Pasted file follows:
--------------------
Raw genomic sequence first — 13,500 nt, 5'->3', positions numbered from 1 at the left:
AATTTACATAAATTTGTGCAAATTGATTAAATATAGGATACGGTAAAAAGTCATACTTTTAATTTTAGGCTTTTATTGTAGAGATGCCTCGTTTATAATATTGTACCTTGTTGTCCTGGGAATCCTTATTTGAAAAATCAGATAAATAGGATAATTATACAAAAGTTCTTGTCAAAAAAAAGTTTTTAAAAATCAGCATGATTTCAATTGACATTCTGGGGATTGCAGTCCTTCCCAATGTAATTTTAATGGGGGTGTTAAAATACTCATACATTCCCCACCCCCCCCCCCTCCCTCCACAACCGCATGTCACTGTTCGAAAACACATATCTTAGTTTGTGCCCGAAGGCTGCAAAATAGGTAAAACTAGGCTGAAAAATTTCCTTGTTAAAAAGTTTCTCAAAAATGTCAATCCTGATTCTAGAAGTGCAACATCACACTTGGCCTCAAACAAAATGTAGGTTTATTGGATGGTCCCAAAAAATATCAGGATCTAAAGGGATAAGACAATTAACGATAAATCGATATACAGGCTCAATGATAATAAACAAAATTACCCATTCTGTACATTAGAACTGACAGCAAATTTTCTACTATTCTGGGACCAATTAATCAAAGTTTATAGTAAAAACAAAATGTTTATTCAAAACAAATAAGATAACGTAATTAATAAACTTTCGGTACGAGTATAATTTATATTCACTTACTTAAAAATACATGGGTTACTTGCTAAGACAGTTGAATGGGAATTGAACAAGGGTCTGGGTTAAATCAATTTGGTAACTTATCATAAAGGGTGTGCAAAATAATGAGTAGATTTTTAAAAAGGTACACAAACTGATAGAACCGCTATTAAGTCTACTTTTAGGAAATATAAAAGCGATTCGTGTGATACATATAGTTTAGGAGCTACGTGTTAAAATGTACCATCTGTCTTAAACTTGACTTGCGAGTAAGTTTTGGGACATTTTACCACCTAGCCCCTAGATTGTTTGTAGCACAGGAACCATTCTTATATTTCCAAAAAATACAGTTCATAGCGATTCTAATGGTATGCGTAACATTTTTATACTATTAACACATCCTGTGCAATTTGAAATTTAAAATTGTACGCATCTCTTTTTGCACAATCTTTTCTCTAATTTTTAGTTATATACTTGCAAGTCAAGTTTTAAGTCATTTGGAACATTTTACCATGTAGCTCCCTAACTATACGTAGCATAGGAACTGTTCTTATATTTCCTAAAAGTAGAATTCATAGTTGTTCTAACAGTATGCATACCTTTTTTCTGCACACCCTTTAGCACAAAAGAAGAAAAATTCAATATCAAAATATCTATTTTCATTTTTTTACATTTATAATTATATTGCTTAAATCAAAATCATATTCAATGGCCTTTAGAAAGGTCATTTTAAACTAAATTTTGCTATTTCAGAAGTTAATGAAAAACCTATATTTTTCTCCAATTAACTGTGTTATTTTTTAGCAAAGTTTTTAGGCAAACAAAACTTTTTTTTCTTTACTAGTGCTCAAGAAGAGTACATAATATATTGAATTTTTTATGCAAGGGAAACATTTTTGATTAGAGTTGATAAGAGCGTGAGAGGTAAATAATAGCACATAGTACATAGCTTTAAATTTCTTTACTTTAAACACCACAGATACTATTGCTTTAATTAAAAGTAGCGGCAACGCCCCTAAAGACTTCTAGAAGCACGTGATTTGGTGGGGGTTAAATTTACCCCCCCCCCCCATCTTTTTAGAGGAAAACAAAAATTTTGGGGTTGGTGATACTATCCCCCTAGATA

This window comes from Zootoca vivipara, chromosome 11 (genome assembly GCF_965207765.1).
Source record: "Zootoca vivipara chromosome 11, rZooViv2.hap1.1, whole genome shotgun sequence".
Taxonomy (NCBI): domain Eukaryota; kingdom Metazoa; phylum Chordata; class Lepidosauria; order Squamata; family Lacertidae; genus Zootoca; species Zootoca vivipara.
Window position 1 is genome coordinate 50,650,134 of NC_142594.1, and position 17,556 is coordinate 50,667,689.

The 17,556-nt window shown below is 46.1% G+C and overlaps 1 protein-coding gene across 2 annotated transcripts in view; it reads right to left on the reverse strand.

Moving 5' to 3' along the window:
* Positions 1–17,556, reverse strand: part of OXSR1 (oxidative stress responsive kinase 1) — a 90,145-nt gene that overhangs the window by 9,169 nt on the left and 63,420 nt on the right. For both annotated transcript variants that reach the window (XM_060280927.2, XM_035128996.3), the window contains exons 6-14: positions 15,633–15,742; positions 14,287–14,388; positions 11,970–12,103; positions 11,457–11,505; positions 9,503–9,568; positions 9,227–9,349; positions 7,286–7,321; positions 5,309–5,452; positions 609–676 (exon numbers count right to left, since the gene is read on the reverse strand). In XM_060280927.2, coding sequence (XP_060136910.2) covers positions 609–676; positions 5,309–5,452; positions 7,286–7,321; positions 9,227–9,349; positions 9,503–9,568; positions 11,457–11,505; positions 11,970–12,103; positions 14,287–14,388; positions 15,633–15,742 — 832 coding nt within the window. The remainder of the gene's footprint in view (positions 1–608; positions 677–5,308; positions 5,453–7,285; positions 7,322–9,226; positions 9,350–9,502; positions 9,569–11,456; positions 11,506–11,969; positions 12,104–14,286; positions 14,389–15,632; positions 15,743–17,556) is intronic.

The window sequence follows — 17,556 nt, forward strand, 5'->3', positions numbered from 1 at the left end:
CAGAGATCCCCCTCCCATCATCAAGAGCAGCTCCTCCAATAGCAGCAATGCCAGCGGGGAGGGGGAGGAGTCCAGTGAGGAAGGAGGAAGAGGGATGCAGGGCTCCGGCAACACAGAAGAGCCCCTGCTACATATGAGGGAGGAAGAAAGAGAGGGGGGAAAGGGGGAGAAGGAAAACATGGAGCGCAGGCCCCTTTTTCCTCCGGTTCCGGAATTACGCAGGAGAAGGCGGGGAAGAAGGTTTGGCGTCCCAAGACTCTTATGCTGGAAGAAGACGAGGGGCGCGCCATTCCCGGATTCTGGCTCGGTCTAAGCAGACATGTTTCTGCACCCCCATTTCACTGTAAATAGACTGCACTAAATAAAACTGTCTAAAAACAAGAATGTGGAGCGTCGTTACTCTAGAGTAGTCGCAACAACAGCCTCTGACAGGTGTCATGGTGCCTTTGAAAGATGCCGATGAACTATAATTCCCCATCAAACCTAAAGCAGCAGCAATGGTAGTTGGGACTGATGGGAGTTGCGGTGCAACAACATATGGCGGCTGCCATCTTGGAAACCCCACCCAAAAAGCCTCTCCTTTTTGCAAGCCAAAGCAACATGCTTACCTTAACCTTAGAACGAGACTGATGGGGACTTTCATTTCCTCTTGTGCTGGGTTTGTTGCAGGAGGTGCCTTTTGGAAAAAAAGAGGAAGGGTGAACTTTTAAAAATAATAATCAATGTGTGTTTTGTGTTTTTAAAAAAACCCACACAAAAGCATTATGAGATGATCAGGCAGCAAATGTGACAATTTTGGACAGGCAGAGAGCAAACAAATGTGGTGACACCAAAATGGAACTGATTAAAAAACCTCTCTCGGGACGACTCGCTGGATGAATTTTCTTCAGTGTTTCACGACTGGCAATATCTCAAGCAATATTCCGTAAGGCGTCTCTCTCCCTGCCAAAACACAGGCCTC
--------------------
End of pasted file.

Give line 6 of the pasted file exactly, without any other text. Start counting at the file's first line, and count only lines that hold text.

Window position 1 is genome coordinate 50,650,134 of NC_142594.1, and position 17,556 is coordinate 50,667,689.